Scientists unite to stop omega-3 ‘Euro-mad rush’

By Shane Starling

- Last updated on GMT

Related tags Eicosapentaenoic acid Omega-3 fatty acid Fatty acid

Twenty one of the world’s leading omega-3 scientists have petitioned the European Commission in a last-ditch effort to convince EU rule makers its omega-3 nutrition labelling plans are flawed and should be significantly revised.

A European Commission meeting tomorrow is due to finalise the proposal that will allow products to bear the claim “high”​ in or a “source of” ​omega-3s if they contain significant proportions of dietary reference values (DRV) of 250mg of EPA (eicosapentaenoic acid) and/or DHA (docosahexaenoic acid) and 2g of ALA (alpha-linolenic acid).

The scientists believe a regulation that does not discriminate between marine-sourced EPA/DHA and plant-sourced ALA will mislead consumers.

The petition is also critical of omega-6s such as LA (linoleic acid) being included at a level of 10mg per day, and polyunsaturated fats recommendations that are similarly non-discriminatory.

“This would allow companies to fill products with cheap vegetable oils (sunflower, corn, safflower), that are high in omega-6s,”​ said Dr Alex Richardson, of Oxford University and Director of Food and Behaviour Research. “Omega-6s physiologically compete with and overwhelm omega-3s”

However despite these reservations, many marine-sourced omega-3 suppliers have welcomed the regulation as a step in the right direction.

Consumer deception?

“The regulation would thus allow manufacturers to fill their products with cheap plant oils, yet claim they are high in omega-3s, thus implying the health benefits of fish oils, without delivering them,”​ the scientists write in the petition. “The regulation would legalise the deception of consumers.”

The petition went on to state: “We urge the Commission to immediately suspend all work on the present draft regulation. Then, it should summon an expert meeting of scientists who specialise in fatty acids. This meeting should produce a consensus statement on the relevant science.”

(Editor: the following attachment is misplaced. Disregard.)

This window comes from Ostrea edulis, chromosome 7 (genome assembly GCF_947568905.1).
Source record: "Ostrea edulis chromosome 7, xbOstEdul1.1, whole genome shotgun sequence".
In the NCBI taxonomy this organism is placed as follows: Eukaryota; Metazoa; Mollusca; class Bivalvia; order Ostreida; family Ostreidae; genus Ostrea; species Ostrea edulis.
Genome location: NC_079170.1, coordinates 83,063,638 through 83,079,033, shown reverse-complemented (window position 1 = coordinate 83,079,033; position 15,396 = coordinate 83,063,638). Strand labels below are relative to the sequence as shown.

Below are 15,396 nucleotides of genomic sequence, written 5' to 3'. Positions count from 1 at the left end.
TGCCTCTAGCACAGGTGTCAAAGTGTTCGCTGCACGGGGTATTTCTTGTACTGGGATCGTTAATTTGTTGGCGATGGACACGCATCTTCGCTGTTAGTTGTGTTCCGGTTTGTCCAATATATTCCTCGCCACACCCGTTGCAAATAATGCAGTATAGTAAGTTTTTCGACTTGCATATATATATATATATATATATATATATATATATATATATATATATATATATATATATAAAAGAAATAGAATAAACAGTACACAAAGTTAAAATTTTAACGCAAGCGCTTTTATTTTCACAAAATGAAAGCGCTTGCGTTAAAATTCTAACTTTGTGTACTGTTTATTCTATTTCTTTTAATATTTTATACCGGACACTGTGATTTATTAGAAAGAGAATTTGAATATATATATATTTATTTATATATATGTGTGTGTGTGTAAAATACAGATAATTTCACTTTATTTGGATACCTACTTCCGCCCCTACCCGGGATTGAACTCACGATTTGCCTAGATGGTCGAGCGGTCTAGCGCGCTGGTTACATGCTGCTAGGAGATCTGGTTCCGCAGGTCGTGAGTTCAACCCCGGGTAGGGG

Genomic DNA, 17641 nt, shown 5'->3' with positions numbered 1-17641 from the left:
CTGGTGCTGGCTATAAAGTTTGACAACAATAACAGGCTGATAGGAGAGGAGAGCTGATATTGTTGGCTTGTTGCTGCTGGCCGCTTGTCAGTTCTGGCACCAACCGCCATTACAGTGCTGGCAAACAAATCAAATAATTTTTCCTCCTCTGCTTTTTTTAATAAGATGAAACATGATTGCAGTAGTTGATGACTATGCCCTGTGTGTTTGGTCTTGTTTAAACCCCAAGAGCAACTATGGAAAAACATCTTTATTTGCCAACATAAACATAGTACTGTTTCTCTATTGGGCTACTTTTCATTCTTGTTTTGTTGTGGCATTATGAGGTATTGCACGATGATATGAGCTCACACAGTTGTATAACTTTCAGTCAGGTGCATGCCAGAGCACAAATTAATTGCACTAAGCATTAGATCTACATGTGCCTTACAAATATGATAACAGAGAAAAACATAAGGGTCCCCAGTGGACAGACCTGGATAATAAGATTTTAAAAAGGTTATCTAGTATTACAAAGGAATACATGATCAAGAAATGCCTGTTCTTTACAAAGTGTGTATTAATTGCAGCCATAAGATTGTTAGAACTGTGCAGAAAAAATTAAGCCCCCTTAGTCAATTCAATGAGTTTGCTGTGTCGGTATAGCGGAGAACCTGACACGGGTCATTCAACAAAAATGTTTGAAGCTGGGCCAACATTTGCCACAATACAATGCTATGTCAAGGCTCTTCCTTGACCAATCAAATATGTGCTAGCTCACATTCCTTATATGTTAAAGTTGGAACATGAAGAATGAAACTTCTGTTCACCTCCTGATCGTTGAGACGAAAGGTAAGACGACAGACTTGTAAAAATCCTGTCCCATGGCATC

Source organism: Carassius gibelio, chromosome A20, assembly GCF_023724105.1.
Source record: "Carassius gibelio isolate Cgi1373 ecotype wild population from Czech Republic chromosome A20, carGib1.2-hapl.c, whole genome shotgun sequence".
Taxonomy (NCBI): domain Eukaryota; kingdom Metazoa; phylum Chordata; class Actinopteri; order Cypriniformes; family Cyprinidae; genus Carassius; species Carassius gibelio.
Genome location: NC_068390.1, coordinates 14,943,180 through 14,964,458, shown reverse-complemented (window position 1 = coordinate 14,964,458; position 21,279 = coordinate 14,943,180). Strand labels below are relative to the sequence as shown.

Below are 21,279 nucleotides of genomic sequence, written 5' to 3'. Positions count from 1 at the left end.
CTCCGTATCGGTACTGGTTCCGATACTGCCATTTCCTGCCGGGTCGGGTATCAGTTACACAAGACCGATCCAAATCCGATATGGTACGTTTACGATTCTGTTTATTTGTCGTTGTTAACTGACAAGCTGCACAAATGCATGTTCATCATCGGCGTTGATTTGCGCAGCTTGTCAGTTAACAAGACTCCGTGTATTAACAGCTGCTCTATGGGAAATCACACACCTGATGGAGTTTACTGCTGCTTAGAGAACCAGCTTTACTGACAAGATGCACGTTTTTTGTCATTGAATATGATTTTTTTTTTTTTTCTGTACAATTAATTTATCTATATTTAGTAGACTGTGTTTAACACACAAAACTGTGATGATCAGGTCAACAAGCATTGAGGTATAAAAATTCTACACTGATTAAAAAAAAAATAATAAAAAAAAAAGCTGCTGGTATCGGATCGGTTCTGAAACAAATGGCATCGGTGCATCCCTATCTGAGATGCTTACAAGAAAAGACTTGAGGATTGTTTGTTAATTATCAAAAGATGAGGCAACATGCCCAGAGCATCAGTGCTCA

Professor Jack Winkler,​one of the signatories and​director of the nutrition policy unit​at London Metropolitan University, told this morning it was not too late to rethink the regulation.

“Several member states have expressed doubt about the science upon which this proposal is based and we have reiterated this in this petition,” ​Professor Winkler​said.

Even if the regulation was passed in its current form, it would then be passed to the European Parliament which has three months to consider it.

“Lobbying will continue there regardless of what happens tomorrow,” ​Winkler said.

Flawed science

The scientists published an accompanying document highlighting what they see as the scientific flaws underpinning the proposal.

They state the DRVs are too low and should be doubled or more. Low DRVs mean products can claim to be sources of omega-3 when their contribution to the diet is negligible.

In the UK today the petition made the front page of The Daily Telegraph​ and the The Times​ published a letter to the editor highlighting the scientists’ concerns about the regulation.

The signees included Professor Michael Crawford, director of the Institute of Brain Chemistry and Human Nutrition at London Metropolitan University; Peter Clough, technical director at Efamol Limited; Prof Claudio Galli, professor of pharmacology at the University of Milan; and Prof Andrew Sinclair, ​professor of human nutrition​at Deakin University.

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